He can't even look you in the eyes...

I know, maybe he was so engulfed by the script that he was desperate to be included in the plot in any way possible? I mean, what’s not to love about this plot?

These things are not to love about the plot:
1)     The son of the mob boss who was killed by the boys in the last film is Judd Nelson...? (I’m not asking if that’s really Judd Nelson, I’m asking if it really had to be Judd Nelson?) He suddenly gets the urge to go after his father's killers. After 8 years. It took him 8 years to figure out he didn’t like that two dudes killed his dad? That’s just a poor family bond.
2)     Meanwhile, the boys have spent the last 8 years growing beards and playing hide the pickle with each other—though the last part is purely (accurate) speculation—in Ireland until they get news that someone killed a priest they used to know...or something. Annnnnd cue romantic comedy montage of trying on fancy dresses in a mirror while Hall & Oates plays in the background. Or something equally unnecessary and stupid.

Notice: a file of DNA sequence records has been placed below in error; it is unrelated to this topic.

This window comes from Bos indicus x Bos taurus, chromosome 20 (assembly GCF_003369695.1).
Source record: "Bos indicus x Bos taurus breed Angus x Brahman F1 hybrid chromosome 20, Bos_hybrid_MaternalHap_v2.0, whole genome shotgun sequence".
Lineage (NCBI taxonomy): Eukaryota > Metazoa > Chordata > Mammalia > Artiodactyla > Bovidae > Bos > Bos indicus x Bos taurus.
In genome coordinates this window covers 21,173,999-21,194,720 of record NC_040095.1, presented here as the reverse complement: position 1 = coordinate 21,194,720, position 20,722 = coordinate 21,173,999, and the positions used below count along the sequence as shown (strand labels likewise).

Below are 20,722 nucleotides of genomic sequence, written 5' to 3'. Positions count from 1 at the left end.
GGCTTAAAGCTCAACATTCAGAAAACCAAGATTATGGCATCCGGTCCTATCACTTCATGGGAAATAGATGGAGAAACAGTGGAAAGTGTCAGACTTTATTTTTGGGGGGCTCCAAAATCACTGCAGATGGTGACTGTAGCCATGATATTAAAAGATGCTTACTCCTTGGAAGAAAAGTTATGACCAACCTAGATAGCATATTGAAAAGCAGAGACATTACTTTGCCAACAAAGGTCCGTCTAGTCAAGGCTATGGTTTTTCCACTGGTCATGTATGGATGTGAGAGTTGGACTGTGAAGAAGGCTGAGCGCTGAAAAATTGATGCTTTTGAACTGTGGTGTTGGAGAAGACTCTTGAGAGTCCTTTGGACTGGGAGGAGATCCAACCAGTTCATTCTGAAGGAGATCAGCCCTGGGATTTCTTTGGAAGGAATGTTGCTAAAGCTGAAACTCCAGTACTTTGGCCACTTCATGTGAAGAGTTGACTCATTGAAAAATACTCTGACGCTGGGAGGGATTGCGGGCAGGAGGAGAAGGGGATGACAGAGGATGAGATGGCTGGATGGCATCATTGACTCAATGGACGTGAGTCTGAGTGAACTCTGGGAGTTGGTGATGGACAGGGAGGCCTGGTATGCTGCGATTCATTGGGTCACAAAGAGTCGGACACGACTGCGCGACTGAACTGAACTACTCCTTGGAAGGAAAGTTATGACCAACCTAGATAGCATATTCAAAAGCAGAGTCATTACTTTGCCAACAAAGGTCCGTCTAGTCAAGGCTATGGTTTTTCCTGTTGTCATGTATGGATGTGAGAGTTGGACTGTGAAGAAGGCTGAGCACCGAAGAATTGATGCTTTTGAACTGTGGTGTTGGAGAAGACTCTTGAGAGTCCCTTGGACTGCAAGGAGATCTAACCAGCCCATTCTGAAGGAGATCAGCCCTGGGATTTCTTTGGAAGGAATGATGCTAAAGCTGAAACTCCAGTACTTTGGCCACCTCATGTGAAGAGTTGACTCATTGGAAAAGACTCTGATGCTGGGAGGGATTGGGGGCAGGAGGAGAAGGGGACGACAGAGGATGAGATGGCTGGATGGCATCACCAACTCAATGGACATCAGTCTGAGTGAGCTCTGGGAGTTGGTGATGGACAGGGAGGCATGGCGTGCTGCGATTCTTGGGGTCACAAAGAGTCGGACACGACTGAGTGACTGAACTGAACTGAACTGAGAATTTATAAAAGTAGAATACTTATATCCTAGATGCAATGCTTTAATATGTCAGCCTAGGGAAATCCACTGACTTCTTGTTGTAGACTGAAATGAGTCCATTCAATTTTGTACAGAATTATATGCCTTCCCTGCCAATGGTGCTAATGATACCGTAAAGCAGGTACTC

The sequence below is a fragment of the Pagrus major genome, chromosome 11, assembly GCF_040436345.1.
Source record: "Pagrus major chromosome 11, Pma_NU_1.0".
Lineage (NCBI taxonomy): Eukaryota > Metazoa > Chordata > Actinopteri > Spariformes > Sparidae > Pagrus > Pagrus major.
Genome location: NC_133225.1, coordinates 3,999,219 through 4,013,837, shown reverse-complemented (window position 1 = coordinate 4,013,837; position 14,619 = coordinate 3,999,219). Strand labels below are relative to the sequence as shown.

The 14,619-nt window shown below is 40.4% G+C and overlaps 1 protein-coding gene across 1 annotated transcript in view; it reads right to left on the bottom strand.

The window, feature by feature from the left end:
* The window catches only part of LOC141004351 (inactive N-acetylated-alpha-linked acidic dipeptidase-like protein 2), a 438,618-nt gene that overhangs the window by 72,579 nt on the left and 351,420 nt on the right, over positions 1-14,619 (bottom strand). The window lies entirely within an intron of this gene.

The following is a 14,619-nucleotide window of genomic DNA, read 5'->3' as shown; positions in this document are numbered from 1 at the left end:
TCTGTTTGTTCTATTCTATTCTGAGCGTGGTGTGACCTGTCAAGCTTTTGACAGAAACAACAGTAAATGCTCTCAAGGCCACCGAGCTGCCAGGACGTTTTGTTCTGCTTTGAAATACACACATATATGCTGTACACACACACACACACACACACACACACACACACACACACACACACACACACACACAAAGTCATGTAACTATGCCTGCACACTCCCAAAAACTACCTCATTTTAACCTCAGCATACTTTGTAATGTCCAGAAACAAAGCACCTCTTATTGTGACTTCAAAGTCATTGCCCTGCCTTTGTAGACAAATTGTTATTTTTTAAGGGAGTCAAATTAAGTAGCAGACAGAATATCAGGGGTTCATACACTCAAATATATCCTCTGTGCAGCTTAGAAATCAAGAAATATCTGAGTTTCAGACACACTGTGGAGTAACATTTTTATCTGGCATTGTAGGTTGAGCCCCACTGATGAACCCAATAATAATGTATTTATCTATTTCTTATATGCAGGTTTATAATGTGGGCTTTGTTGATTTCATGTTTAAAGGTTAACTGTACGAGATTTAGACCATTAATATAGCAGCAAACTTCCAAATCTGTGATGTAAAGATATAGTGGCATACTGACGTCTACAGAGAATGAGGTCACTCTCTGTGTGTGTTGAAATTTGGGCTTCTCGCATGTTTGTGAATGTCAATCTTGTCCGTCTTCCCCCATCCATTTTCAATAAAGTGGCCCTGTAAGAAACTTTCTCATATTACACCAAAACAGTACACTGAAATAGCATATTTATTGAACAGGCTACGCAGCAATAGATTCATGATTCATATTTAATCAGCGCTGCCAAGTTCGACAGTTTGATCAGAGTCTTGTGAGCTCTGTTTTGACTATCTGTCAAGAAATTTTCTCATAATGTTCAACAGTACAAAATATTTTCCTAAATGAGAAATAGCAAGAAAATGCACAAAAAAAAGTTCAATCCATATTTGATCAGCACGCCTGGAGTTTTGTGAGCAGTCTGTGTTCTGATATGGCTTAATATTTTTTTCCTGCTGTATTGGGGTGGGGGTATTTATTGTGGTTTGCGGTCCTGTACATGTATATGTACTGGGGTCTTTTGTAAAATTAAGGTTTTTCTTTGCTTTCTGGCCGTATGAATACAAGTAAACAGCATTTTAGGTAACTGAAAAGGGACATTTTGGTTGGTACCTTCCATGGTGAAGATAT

3)     And that final conversation between Henry Fonda and Billy Connolly? You must have shot so many loads over that scene that both actors are now pregnant with scripts for Boondock Saints sequels. I’m sure you were aiming for an Oscar here but you got a fucking Elmo, guys. Sorry.

I’ve heard you say that you wanted to do another Boondocks movie “for the fans.” You wanted to “repay the fans putting clothes on [your] back for the last ten years.” But couldn’t it be that you wanted to do a sequel because you haven’t had a gig in ten years and need more clothes on your back? Well, hopefully the box office from this pays for some new threads from Farm & Fleet.

This wasn’t for the fans, Troy. This was two hours of homage to the first movie. A re-cut, regurgitated mess full of annoying new characters and bad accents.

Hopefully it’ll be longer than 10 years until you ruin your franchise even more.

Essentially Condensed Reviews: Nirvana - Nevermind

Today I'm reviewing Nirvana's seminal grunge album, Nevermind, which spawned mega-hits "Come As You Are" and "Smells Like Teen Spirit."

It's pretty good. You should go download it or something.

Next week I'll review Michael Jackson's Thriller.